Engine Lubricants Billings MT

Looking for Engine Lubricants in Billings? We have compiled a list of businesses and services around Billings that should help you with your search. We hope this page helps you find Engine Lubricants in Billings.

Brown's Auto Service
(406) 259-6131
1144 Broadwater Avenue
Billings, MT
Services
Auto Air Conditioning & Heating Service & Repair, Auto Service & Repair, Brakes Service & Repair, Auto Transmissions, Auto Alignment Frames & Axles Service & Repair
Hours
Mon-Fri Weekdays
Payment Options
Financing Available, All Major Cards Accepted

Archies Ford Stores
(406) 652-0696
2133 king ave w
Billings, MT
Services
Auto Financing & Loans, Auto Service & Repair, Auto Oil & Lube, Brakes Service & Repair, Auto Inspection
Payment Options
American Express, Discover, MasterCard, VISA, Debit Cards, Travelers Checks,

CARSTAR Auto Body Specialists
(406) 259-1856, 001-2004
1342 Main Street
Billings, MT
Certifications
Blue Seal Certified
Membership Organizations
National Institute for Automotive Service Excellence (ASE)

Data Provided By:
Big Sky Collision Center
(406) 259-6328
315 N 15th Street
Billings, MT
Services
Auto Body Repair,Collision Repair

Frank and Wetch Truck Body Shop
(406) 259-9882
320 S Billings Boulevard
Billings, MT
Services
Truck Auto Body,Truck Parts

Archie Cochrane Ford (Bodyshop Dept.)
(406) 656-1103
2133 King Avenue West
Billings, MT
Certifications
Blue Seal Certified
Membership Organizations
National Institute for Automotive Service Excellence (ASE)

Data Provided By:
Chassis Works, Inc.
(406) 245-3338, 001-2004
703 Anchor Street
Billings, MT
Certifications
Blue Seal Certified
Membership Organizations
National Institute for Automotive Service Excellence (ASE)

Data Provided By:
C and S Cleaning Service
(406) 598-8679
726 Wild Rose Avenue
Billings, MT
Services
Car Detailing,Interior Cleaning,Interior Repair

Robert Sos Signs
(406) 252-0944
1711 6th Ave N
Billings, MT
Services
Auto Body

Tractor and Equipment CO
(406) 256-0707
5200 Southgate Drive
Billings, MT
Services
Truck Parts

Data Provided By:

Engine lubricants: compliance & quality

Since the second truck hauled its first load for an organization way back in the last century, fleet managers have been trying to keep up with changes in technology. Keeping the trucks running is the only way to keep them profitable, but today’s fleet operations understand the fine line between keeping them running and keeping them running smoothly and efficiently.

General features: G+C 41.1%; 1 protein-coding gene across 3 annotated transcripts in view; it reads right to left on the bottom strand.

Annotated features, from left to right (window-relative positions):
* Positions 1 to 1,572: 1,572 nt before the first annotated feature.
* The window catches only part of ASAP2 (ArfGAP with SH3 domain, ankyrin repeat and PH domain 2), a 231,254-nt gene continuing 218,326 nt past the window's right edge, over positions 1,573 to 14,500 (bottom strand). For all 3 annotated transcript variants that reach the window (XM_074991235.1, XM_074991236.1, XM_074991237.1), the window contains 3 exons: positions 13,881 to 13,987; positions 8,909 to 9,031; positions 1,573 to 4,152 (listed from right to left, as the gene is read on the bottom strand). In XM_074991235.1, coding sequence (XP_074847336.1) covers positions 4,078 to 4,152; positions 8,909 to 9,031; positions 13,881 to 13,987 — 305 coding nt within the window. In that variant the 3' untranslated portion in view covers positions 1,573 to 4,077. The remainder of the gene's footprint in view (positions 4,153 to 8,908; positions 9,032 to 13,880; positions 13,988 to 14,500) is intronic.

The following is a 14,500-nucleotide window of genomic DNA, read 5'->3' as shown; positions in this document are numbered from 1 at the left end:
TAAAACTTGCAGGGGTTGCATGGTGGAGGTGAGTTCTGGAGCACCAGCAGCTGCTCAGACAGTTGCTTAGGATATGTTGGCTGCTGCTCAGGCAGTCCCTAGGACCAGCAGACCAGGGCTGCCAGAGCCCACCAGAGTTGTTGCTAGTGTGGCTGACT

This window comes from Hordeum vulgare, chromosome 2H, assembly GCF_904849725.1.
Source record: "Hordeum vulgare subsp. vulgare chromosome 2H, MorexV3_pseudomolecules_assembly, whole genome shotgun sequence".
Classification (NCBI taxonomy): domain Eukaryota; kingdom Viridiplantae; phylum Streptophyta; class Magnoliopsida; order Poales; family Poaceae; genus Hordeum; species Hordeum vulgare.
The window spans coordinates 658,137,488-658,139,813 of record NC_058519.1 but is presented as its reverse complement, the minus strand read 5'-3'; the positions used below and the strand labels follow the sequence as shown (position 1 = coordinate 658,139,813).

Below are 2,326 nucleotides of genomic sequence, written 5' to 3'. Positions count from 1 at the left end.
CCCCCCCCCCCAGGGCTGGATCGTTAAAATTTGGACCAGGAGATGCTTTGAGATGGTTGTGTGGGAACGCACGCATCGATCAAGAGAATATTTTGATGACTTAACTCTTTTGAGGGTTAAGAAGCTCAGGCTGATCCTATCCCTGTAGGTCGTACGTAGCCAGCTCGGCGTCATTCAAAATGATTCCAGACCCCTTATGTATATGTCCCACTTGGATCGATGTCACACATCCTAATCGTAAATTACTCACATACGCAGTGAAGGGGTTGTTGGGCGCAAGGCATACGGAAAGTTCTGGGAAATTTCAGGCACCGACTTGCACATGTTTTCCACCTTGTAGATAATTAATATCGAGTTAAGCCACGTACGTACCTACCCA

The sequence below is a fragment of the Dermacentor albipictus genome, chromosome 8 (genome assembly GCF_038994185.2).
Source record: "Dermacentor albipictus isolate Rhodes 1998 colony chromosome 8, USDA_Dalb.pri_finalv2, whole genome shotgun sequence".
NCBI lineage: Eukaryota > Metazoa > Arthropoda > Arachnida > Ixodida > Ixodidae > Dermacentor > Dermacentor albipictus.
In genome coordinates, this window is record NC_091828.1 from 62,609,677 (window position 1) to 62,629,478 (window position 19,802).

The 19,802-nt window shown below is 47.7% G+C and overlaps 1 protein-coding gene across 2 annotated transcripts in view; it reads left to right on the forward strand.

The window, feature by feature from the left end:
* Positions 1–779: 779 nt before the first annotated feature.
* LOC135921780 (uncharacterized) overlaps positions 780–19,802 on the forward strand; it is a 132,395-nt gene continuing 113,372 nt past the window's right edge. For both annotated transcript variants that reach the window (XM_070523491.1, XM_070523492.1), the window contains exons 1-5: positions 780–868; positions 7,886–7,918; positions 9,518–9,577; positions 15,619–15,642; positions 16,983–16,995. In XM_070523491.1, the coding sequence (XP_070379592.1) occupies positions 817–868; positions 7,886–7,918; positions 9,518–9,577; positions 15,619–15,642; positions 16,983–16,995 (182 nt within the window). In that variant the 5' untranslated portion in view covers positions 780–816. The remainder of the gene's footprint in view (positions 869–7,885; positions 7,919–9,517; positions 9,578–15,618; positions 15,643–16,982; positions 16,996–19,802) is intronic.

Much of this efficiency can be traced to proper lubrication. If we go back 80 years or so, a lot has certainly changed in trucking technology,” says Yeong Kwon, CVL product offer advisor for ExxonMobil Lubricants and Specialties. “From 2-stroke to 4-stroke engine technologies, there have been certain changes made to lubricant qualities. From the mid-1990s, however, these changes have been primarily emissions-related, which have been the key drivers to changes in oil classifications. In that arena, I would say we are going through an unprecedented time where specifications are changing to keep pace with various regulations.”

Though ExxonMobil’s Mobil Delvac brand of heavy-duty motor oil officially came to market in 1925, the company says it was researching and developing lubricant technology long before that. “As early as 1913, we were already holding equipment builder meetings and forming the alliances that are so important in the creation and ongoing refinement of technology.” These refinements, says Kwon, are continuing today at an even more accelerated pace.

“Between 1994 and 2010, we’ve had at least five sets of emissions regulations in this country alone,” Kwon says. “It’s happening all over the globe as well. The changes pertaining to nitrogen oxide (NOx) emissions and particulate matter (PM) emissions have had a greater impact on lubricant quality than in the 60 years prior to that.”

Now, as EPA-compliant 2010 heavy-duty engines move into fleet operations, fleet managers may be wearily wondering what new changes they’ll have to make to their maintenance cycles regarding lubrication. After all, weren’t the EPA’s 2007 emissions regulations supposed to solve the problem?

“Under the EPA’s 2007 exhaust emissions regulations, diesel engine builders implemented enhanced exhaust gas recirculation (EGR) to reduce NOx,” says Shawn Ewing, technical service coordinator, Conoco-Phillips Commercial Lubricants. With all of the benefits of EGR, however, there were tradeoffs. “In addition to increased soot production, EGR reduced power density, increased heat rejection to coolant and reduced fuel economy.”

The new regulations required the development of a new engine oil category: API CJ-4. “The key improvement that engine manufacturers asked for were in the areas of deposit control, oxidation control and compatibility with the aftertreatment systems, mainly diesel particulate filters,” says Dan Arc...

Click here to read more from Fleet Equipment

© Copyright 2011 Babcox Media, Inc. All Rights Reserved
3550 Embassy Parkway, Akron, OH 44333
330-670-1234
(FAX) 330-670-0874